He highlights that one of his investments, Advanced Microgrid Solutions (AMS), has deployed a microgrid that is helping to stabilize the local grid operated by Socal Edison in Orange County, California. AMS has installed Tesla batteries at Irvine Ranch Water District which help to reduce the district’s demand at peak times. The batteries can also be discharged to provide grid-balancing support when needed.

Hussain highlighted another instance of a microgrid and a utility work in concert. “In New York, Con Ed was facing enormous growth in demand in Brooklyn and Queens. That growth seemed very likely to lead to blackouts and brownouts this summer,” he said. “Instead of spending more than a billion dollars upgrading the grid, Con Ed gave incentives to customers to adopt on-site generation such as solar and fuel cells to reduce demand. It’s a good example of a hybrid model that is working.”

Perutz agreed: “Utilities may be some of the best customers for microgrids, and especially batteries.”

“Real estate developers are also very interested in microgrids,” added Chadwick. “They can save money by adding a microgrid versus getting new wires deployed to a site. They help real estate builders avoid deploying capital on non-core business areas.”

Noting that most of the panelists had some relationship with traditional energy companies (either as a source of funding, or as a source of fuel), Wesoff asked the question: “Is there always going to be a need for a base load fossil fuel in a microgrid? Something other than solar?”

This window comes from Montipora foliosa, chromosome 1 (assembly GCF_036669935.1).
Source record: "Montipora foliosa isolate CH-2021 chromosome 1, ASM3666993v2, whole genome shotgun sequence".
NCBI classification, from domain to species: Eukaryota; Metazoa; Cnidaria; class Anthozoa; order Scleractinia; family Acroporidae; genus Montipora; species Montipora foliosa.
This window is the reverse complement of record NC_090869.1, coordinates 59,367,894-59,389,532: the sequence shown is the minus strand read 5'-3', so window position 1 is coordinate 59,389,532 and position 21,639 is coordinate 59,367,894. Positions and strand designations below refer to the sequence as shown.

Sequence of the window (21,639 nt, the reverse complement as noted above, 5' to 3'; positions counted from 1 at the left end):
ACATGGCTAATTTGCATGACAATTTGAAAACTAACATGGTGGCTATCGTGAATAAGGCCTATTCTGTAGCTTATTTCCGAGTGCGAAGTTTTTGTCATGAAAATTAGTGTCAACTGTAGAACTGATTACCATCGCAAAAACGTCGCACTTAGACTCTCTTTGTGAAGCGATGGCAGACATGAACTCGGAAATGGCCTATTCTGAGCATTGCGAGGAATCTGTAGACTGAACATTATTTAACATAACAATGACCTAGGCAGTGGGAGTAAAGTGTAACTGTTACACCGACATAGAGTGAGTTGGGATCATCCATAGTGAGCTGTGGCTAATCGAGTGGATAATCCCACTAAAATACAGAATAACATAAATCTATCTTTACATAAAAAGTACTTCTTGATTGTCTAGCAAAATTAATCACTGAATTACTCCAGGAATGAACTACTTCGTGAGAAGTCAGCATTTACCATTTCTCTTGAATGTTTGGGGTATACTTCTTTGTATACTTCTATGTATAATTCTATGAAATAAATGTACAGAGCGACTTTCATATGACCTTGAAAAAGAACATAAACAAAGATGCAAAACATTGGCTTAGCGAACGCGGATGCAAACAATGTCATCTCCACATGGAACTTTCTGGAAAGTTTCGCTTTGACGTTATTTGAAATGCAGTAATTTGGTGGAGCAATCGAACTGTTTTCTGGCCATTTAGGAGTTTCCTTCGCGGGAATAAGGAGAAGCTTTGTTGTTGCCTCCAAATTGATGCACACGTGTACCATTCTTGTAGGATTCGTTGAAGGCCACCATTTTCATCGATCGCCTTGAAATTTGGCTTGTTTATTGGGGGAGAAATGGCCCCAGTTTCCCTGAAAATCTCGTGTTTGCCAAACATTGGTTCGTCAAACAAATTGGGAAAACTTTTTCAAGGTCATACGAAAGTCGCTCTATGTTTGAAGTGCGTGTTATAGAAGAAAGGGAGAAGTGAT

“It’s going to be very hard with a solar/battery pairing to be totally grid independent,” replied Sally Benson, adding that Precourt Institute research across five states from Alaska to Florida found that even in the sunniest states, there would be about an 18% shortfall in supply with the solar/battery combinations.

Perutz countered, arguing that fossil fuels may eventually not be needed: “If money was no object, you could do it. But current battery technology has to be replaced every four-to-six years.”

The microgrid landscape could look very different in four-to-six years from now. Research firm Technavio estimates the microgrid market will grow to reach $23.1 billion by 2022, growing at a CAGR of 9.7% from 2017’s $14.6 billion. And what can we expect of the central grid in that time frame?

“Say you have a solar-powered microgrid and you only need 15% of your electricity from the grid. If solar has a bad day, we are all going to need a lot of power from the central grid, but only for a short period of time. Who’s going to pay for all of that back-up requirement?” asked Sally Benson, adding that until battery storage prices decline very substantially, batteries won’t be the answer.

Chadwick concluded that we should be optimistic about the future for utilities too.

“Demand (for electricity) is going to grow. We’re going to need more air conditioning. We’re going to drive more EVs. We’re going to need more power.”

Picture caption: L-R Eric Wesoff of Greentech Media, Tom Chadwick of GI Energy, Susan Benson of Stanford University, Asim Hussain of Bloom Energy, and Mark Perutz of DBP Partners.